Dr. Roach: Adult vaccines can boost immune system

Keith Roach
To Your Health

Dear Dr. Roach: I was wondering what adult vaccines should be given to enhance the immune system, in addition to improving sleep and diet.

P.P.

Dear P.P.: Our bodies’ immune systems are designed to protect us from outside invaders (bacteria, viruses, fungi, parasites) as well as internal errors (cancers), and they are very effective at doing so. Unfortunately, the germs and abnormal growths also are skilled at avoiding our immune systems, so there is a constant struggle going on. Giving your body proper nutrition and rest, and managing stress help your immune system perform at its best.

Vaccines improve your body’s ability to fight off particular infections, increasing your immunity to very specific bacteria and viruses. The vaccines that are generally recommended for healthy adults are:

■Flu vaccine (yearly)

■Tetanus, diphtheria and pertussis once, then tetanus/diphtheria every 10 years

■Human papillomavirus (three doses, up to age 26)

■Zoster, the shingles vaccine (once after age 60)

■Pneumococcal vaccine (PCV13 once, PPSV23 once or twice)

Depending on the person’s past history and risk factors, other vaccines — including the measles, mumps and rubella vaccine; meningococcal vaccine; hepatitis A and B vaccines; and haemophilus vaccine — also may be recommended. International travelers may need others. The Centers for Disease Control and Prevention maintains the most recent recommendations on its website at vaccineinformation.org.

Dear Dr. Roach: I was a healthy female until I had an injury to my back. I experience pain and tingling in my right side, going down the back of my right leg. Sitting is especially painful, as is standing in one place for too long.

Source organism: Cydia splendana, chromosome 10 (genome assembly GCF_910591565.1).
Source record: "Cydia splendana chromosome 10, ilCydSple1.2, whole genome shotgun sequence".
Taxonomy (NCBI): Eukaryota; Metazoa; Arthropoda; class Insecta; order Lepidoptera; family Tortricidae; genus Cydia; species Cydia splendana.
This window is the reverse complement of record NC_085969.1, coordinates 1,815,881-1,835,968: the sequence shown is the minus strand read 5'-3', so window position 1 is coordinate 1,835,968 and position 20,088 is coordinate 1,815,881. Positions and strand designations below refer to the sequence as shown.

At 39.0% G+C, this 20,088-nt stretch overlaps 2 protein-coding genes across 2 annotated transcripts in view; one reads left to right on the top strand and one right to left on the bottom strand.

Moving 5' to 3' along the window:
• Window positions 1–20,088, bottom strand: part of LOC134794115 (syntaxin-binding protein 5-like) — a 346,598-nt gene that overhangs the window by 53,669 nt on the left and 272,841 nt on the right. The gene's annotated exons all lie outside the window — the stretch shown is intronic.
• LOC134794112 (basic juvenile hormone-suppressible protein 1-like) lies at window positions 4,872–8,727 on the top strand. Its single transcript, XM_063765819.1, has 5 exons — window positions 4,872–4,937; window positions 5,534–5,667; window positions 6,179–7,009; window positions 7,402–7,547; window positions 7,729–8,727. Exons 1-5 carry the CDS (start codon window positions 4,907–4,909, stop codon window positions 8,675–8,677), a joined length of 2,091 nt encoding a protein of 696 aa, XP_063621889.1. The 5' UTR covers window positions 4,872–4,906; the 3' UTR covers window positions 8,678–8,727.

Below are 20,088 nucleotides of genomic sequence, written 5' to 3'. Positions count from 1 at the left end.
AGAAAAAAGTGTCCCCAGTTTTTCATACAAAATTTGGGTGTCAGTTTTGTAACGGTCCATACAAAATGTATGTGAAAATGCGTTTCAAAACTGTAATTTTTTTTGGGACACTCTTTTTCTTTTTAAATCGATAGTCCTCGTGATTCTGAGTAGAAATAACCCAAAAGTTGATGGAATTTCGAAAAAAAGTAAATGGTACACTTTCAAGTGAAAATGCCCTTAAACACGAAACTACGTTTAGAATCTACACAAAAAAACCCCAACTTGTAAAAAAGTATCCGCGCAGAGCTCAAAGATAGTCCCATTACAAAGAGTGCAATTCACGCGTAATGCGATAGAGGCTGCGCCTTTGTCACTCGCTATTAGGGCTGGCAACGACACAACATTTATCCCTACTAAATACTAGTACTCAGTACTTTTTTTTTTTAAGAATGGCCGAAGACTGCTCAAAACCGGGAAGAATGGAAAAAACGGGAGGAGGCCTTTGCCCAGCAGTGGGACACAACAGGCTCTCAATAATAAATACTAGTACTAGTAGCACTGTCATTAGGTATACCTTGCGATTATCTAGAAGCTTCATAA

Now the pain has started in my left side, also. I have tried chiropractors, acupuncture, physical therapy, epidural shots and pain pills. I also had two laminectomies (decompression surgery on the spinal canal) on L4/L5 last year, with no relief from the pain. Upon seeing another neurosurgeon, I have been told that I have some large Tarlov cysts (1 cm).

There does not seem to be a great amount of information about these on the Internet, plus I am not sure what information out there is accurate. One doctor on the Internet is all about having surgery on them. The neurosurgeon I am seeing does not want to do surgery just yet. He says that surgery does not always bring about pain relief.

Can you share some information about these Tarlov cysts and what can be done for the continued back and leg pain? Dealing with this for several years has caused me much emotional distress and depression.

F.H.

Dear F.H.: Tarlov cysts, also called perineurial cysts, occur along the lining of the spinal cord and nerve roots. In one study, in 500 people with MRI scans, 23 had Tarlov cysts, but only five had any symptoms from them. In this study, the cysts were drained by a needle, which relieved the pain, although the pain usually came back as the cysts refilled with fluid.

I agree with your neurosurgeon that surgery on these does not guarantee success. Since you have had two surgeries and multiple types of therapies that haven’t worked, I can understand your frustration. It might be worth talking to the neurosurgeon about a trial of draining the cysts to see if that helps the symptoms.

Email questions to ToYourGoodHealth@med.cornell.edu.